Canada makes Olympic badminton statement amidst match-fixing scandal
Let's be honest: it's hard to take badminton seriously.
Jij het nieuws, wij een tikkie!
When the great badminton match-fixing scandal hit these Olympic it was mostly a chance to everyone not directly involved with the sport to make jokes, because hey, it’s badminton. The No. 1 women’s doubles team from China and two teams from South Korea and a team from Indonesia were all tossed for a comical attempt not to win in the round robin, but hey, who tries that hard at badminton anyway? Just flop the birdie around a little and then maybe grab a burger and hit the pool.
But part of the fallout from those expulsions is that Canada’s team had to be pulled away from sightseeing to play again, and they won, and next thing you know Canada’s Alexandra Bruce and Michelle Li were in the semi-finals against a powerhouse from Japan, which is a place where they presumably don’t make jokes about badminton. And Japan came out in these shiny navy-blue numbers, and Canada came out wearing these sponsor-provided yellow jerseys that frankly looked like they belonged at a rec league, and they played.
And Canada lost, 21-12, 19-21, 21-13, and even that was incredible. Ranked 28th, they took a set off the fifth-ranked team in the world. There are different levels of success in this whole thing, and theirs was this: They showed up, and were not afraid. Bruce said she thought that was the best they had ever played.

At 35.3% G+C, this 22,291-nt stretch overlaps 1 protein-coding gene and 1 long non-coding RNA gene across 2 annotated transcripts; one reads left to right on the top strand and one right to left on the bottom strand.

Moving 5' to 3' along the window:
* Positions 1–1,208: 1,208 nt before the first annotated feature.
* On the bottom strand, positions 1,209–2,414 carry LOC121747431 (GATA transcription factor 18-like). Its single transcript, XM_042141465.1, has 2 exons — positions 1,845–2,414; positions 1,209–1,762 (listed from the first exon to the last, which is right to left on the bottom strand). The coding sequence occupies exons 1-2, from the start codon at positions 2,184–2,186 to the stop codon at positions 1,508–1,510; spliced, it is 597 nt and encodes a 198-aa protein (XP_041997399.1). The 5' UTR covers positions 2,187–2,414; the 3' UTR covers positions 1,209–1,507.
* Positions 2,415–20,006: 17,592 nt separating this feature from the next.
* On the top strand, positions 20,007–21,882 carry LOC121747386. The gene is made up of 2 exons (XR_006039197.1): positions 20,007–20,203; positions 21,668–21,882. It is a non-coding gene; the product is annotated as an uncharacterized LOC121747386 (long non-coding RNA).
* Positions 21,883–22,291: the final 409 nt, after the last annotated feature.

“They played a tremendous match,” said their coach, Ram Nayyar. “Literally, from everything I’ve got — from their Facebooks and their Twitters — it must have been the weight of Canada on their shoulders, and I think they did us proud. You know, a couple things go this way, that way, they would have that match. Tremendous, tremendous effort.”
You can make fun of the notion that they had all of Canada on their shoulders — this wasn’t the Olympic men’s hockey final here — but remember, these are a 20-year-old (Li) and a 22-year-old (Bruce) who don’t spend an awful lot of time on TV. Heck, the badminton press attache had to correct the spelling of Li’s first name after the match, after everyone got it wrong on Wednesday. They lost all three of their games in the round-robin, to teams they had never seen before from China, from South Korea, and from Russia, and they got ready to go home.
Until the great match-fixing scandal, which was the result of adding a round-robin to this tournament for the first time, and next thing you know the top team in the world and the South Koreans who are No. 8 were playing like Aunt Rita and Uncle Verne — the preferred name for the scandal here is “SHUTTLECROCK” — and it was quite a fiasco. It was, in fact, such a fiasco that people paid attention to badminton.
“I’m pretty sure that everybody who never watches badminton is starting to watch badminton on TV, and we’re making history,” said Li. “I’m really proud that we’ve made it this far, and we’re playing so well.”
Read the whole article on the website of the National Post.
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